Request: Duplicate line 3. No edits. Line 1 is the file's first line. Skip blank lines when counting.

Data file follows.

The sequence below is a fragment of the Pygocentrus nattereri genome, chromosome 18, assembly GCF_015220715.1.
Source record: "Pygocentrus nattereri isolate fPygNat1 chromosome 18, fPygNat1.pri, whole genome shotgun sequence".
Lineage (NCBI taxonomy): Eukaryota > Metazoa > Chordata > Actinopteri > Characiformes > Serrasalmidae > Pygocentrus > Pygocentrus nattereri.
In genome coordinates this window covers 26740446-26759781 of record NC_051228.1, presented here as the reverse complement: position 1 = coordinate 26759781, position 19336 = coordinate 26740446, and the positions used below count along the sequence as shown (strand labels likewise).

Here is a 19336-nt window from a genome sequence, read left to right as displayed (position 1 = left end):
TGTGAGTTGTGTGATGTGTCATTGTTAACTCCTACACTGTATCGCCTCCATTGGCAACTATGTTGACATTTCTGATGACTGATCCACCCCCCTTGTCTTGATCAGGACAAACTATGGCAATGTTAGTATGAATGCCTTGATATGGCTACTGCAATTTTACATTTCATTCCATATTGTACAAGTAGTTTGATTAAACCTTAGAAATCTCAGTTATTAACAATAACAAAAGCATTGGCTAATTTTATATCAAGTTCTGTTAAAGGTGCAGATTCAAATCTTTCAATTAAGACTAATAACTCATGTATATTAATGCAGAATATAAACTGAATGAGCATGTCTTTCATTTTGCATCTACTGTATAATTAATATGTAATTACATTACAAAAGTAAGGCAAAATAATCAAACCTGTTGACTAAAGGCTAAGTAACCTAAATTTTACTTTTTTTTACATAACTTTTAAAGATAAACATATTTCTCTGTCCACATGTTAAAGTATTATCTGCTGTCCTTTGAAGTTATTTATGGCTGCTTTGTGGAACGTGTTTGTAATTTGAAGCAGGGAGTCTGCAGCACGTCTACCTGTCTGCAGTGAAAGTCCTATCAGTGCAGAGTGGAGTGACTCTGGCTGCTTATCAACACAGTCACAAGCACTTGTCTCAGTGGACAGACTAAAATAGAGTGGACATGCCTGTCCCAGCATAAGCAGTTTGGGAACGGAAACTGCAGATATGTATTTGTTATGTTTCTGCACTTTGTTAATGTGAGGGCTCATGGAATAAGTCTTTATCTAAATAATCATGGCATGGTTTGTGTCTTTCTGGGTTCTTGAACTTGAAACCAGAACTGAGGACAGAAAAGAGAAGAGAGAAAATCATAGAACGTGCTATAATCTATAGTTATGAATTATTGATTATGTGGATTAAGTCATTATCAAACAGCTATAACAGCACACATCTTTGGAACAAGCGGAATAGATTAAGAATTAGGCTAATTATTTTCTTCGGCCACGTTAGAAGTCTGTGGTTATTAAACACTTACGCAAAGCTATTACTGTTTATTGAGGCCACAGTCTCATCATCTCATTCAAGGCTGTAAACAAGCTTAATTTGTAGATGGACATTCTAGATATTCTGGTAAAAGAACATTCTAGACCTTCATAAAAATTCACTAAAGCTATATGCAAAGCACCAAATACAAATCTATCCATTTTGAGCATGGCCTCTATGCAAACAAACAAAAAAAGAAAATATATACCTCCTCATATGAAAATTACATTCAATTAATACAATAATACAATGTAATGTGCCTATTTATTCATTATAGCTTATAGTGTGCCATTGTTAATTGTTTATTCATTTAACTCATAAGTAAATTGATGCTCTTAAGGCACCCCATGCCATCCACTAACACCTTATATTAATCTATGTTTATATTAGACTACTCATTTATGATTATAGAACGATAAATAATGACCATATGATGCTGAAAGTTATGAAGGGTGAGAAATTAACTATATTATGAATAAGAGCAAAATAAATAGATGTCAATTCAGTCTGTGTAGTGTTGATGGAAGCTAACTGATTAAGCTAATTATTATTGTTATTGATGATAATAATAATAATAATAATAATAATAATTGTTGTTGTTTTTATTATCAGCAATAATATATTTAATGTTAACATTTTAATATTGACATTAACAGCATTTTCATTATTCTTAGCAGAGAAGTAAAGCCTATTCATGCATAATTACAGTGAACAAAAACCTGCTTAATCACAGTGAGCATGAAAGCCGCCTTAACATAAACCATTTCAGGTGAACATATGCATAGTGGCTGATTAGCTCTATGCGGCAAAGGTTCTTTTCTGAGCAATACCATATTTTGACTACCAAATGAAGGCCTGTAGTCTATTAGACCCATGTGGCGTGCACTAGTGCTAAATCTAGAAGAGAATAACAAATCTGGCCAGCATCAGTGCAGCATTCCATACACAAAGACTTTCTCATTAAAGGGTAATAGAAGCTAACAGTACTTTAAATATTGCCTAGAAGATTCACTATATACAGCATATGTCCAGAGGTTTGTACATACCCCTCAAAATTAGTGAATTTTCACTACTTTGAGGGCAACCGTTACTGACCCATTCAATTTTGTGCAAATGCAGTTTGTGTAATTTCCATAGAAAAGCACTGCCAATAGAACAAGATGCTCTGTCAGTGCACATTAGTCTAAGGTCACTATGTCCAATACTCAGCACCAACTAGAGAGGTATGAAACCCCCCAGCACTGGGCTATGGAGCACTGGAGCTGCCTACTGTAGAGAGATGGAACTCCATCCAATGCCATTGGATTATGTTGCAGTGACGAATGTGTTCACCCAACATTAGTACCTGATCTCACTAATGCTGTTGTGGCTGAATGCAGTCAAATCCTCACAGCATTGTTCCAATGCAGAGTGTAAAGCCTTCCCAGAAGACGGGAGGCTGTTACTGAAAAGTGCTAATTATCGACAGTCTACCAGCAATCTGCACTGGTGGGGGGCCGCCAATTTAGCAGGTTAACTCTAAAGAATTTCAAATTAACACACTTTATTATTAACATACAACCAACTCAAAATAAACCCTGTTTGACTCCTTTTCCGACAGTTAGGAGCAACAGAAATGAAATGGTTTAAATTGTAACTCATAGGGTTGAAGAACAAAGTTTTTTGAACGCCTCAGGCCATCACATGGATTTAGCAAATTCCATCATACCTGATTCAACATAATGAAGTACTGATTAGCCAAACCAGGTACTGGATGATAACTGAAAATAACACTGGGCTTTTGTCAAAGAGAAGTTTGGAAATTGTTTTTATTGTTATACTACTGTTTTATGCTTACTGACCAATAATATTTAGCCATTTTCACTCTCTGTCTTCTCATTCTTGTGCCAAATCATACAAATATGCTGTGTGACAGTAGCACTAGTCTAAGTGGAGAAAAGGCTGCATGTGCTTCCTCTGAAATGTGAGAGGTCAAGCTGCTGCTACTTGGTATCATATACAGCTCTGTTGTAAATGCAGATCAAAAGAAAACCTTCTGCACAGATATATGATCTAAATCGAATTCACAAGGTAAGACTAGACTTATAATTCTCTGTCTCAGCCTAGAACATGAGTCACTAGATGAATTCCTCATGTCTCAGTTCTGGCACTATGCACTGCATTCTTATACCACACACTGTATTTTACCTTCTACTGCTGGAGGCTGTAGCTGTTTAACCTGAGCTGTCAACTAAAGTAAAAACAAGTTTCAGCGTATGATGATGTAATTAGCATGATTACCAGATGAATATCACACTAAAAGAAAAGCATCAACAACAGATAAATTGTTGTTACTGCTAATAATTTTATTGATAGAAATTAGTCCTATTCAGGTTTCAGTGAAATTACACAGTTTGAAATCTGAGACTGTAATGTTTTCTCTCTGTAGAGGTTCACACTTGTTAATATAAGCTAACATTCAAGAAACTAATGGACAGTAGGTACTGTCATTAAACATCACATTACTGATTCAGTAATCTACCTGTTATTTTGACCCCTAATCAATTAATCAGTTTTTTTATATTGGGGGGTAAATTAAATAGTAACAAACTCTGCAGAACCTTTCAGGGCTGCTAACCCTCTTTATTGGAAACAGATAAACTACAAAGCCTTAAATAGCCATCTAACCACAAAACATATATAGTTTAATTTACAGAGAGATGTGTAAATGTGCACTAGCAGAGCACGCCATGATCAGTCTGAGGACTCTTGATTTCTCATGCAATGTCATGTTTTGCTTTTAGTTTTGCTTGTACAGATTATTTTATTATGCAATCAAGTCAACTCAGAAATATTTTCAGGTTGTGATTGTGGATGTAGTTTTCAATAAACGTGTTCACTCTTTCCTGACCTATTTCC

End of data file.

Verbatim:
Lineage (NCBI taxonomy): Eukaryota > Metazoa > Chordata > Actinopteri > Characiformes > Serrasalmidae > Pygocentrus > Pygocentrus nattereri.